In this paper we present a new general solution to the fundamental problem of frictional contact of two elastic spheres, also known as the Hertz-Mindlin (HM) problem. The description of spheres in contact is a central topic in contact mechanics. It became a foundation of many applications, such as the friction of rough surfaces and the mechanics of granular materials and rocks, etc. Moreover, it serves as a theoretical background in modern nonlinear acoustics and elasticity, e.g. seismology and nondestructive testing. However, despite many efforts, a rigorous analytical solution for the general case when arbitrary normal and tangential forces are present is still missing, mainly because the traction distribution within the contact zone is convoluted and hardly tractable, even under relatively simple external action. Here, accepting a number of traditional limitations such as 2D loading and the existence of a functional dependence between normal and tangential forces, we propose an original way of replacing the complex traction distributions by simple graphical counterparts called memory diagrams, and we formulate a procedure that enables initiating and maintaining these memory diagrams following an arbitrary loading history. For each memory diagram, the solution can be expressed by closed-form analytical formulas that we have derived using known techniques suggested by Mindlin, Deresiewicz, and others. So far, to the best of our knowledge, arbitrary loading histories have been treated only numerically. Implementation of the proposed memory diagram method provides an easy-to-use computer-assisted analytical solution with a high level of generality. Examples and results illustrate the variety and richness of effects that can be encountered in a geometrically simple system of two contacting spheres.
Using SPARK as a Solver for Modelica
Wetter, Michael; Wetter, Michael; Haves, Philip; Moshier, Michael A.; Sowell, Edward F.
2008-06-30
Modelica is an object-oriented acausal modeling language that is well positioned to become a de-facto standard for expressing models of complex physical systems. To simulate a model expressed in Modelica, it needs to be translated into executable code. For generating run-time efficient code, such a translation needs to employ algebraic formula manipulations. As the SPARK solver has been shown to be competitive for generating such code but currently cannot be used with the Modelica language, we report in this paper how SPARK's symbolic and numerical algorithms can be implemented in OpenModelica, an open-source implementation of a Modelica modeling and simulation environment. We also report benchmark results that show that for our air flow network simulation benchmark, the SPARK solver is competitive with Dymola, which is believed to provide the best solver for Modelica.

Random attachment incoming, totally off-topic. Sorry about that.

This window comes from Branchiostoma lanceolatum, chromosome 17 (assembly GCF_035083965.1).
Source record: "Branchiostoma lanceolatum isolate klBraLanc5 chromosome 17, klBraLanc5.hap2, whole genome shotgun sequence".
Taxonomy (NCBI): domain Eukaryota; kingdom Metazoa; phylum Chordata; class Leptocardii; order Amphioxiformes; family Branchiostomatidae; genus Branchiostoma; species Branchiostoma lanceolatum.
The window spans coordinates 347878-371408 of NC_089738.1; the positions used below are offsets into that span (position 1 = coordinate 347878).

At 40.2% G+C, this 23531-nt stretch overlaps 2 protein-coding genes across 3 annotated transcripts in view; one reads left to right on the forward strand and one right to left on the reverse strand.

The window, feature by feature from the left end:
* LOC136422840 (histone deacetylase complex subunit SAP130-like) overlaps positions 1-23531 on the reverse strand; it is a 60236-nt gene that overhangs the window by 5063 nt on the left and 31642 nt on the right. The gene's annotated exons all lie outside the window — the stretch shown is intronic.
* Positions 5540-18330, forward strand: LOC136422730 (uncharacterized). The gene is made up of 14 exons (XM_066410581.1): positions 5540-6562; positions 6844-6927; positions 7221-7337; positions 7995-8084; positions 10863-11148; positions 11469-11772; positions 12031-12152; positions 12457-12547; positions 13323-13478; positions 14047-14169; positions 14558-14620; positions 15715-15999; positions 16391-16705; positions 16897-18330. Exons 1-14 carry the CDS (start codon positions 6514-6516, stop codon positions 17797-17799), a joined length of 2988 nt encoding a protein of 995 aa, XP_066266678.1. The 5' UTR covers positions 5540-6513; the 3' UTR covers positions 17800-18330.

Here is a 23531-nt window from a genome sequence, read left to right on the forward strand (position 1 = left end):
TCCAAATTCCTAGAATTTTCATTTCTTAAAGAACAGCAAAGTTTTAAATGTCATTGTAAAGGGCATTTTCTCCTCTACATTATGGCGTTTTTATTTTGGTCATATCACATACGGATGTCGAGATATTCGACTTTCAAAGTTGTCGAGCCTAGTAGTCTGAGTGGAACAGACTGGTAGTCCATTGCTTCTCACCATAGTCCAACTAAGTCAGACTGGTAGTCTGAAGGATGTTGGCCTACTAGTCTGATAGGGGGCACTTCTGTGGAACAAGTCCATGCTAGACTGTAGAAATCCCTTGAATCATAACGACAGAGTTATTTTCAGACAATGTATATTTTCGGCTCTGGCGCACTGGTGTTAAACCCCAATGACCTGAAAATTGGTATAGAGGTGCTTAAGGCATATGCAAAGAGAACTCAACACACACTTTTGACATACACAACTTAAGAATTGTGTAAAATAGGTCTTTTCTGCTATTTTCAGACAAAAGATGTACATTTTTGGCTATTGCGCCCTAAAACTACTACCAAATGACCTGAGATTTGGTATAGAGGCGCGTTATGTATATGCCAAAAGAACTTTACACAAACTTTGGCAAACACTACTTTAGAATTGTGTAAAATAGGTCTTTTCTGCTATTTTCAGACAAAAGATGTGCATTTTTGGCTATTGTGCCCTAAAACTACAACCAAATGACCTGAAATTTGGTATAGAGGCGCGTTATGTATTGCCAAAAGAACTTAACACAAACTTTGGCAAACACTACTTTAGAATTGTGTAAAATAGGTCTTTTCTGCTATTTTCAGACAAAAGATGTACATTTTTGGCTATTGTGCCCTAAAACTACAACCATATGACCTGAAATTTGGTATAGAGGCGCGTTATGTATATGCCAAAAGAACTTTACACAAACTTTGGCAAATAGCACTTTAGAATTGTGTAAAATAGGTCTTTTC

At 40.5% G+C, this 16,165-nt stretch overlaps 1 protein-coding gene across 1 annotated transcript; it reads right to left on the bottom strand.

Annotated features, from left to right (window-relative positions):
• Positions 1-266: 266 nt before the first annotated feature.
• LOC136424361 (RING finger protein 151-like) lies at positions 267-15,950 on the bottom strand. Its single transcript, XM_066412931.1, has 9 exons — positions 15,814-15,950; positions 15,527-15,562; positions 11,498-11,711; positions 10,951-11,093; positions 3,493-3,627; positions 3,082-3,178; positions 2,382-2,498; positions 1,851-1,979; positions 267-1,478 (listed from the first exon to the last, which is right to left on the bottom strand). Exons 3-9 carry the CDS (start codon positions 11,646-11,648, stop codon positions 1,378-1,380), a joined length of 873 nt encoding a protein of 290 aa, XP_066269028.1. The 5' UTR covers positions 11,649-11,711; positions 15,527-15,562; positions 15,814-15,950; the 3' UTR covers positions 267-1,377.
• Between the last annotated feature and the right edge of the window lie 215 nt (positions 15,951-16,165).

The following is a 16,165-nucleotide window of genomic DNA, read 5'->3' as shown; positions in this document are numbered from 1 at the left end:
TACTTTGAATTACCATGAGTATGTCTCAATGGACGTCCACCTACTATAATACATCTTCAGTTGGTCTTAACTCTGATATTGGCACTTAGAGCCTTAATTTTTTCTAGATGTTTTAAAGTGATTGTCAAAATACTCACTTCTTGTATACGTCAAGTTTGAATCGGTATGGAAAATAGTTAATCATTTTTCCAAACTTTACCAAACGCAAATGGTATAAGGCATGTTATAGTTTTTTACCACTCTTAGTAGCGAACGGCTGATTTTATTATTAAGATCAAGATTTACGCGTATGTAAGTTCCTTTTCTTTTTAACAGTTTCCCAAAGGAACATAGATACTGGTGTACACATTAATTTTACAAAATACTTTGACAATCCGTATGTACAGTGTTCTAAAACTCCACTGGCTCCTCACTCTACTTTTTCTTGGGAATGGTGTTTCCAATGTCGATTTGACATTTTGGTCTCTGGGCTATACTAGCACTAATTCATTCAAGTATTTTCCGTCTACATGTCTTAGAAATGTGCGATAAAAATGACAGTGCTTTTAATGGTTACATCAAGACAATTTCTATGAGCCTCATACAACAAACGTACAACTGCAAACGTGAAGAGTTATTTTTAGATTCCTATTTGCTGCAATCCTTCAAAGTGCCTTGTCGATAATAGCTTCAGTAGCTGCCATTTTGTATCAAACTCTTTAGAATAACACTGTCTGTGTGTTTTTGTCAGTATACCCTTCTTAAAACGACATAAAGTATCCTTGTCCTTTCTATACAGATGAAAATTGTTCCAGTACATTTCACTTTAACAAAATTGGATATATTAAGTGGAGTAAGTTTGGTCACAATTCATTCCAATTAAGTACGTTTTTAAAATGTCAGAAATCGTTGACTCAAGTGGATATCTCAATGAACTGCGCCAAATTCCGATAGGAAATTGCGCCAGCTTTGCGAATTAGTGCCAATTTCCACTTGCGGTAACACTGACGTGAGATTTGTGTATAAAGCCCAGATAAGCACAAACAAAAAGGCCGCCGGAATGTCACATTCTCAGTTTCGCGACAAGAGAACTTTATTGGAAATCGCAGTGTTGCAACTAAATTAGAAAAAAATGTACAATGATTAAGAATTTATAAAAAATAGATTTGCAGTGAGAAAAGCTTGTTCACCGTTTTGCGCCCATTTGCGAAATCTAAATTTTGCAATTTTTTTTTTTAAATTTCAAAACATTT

New iterative solvers for the NAG Libraries
Salvini, S.; Shaw, G.
1996-12-31
The purpose of this paper is to introduce the work which has been carried out at NAG Ltd to update the iterative solvers for sparse systems of linear equations, both symmetric and unsymmetric, in the NAG Fortran 77 Library. Our current plans to extend this work and include it in our other numerical libraries in our range are also briefly mentioned. We have added to the Library the new Chapter F11, entirely dedicated to sparse linear algebra. At Mark 17, the F11 Chapter includes sparse iterative solvers, preconditioners, utilities and black-box routines for sparse symmetric (both positive-definite and indefinite) linear systems. Mark 18 will add solvers, preconditioners, utilities and black-boxes for sparse unsymmetric systems: the development of these has already been completed.
Mahinthakumar, G.; Saied, F.; Valocchi, A.J.
1997-03-01
Some popular iterative solvers for non-symmetric systems arising from the finite-element discretization of three-dimensional groundwater contaminant transport problem are implemented and compared on distributed memory parallel platforms. This paper attempts to determine which solvers are most suitable for the contaminant transport problem under varied conditions for large scale simulations on distributed parallel platforms. The original parallel implementation was targeted for the 1024 node Intel paragon platform using explicit message passing with the NX library. This code was then ported to SGI Power Challenge Array, Convex Exemplar, and Origin 2000 machines using an MPI implementation. The performance of these solvers is studied for increasing problem size, roughness of the coefficients, and selected problem scenarios. These conditions affect the properties of the matrix and hence the difficulty level of the solution process. Performance is analyzed in terms of convergence behavior, overall time, parallel efficiency, and scalability. The solvers that are presented are BiCGSTAB, GMRES, ORTHOMIN, and CGS. A simple diagonal preconditioner is used in this parallel implementation for all the methods. The results indicate that all methods are comparable in performance with BiCGSTAB slightly outperforming the other methods for most problems. The authors achieved very good scalability in all the methods up to 1024 processors of the Intel Paragon XPS/150. They demonstrate scalability by solving 100 time steps of a 40 million element problem in about 5 minutes using either BiCGSTAB or GMRES.
Implementation of An Implicit Unsplit Staggered Mesh MHD Solver in FLASH
NASA Astrophysics Data System (ADS)
Xia, G.; Lee, D.
2010-11-01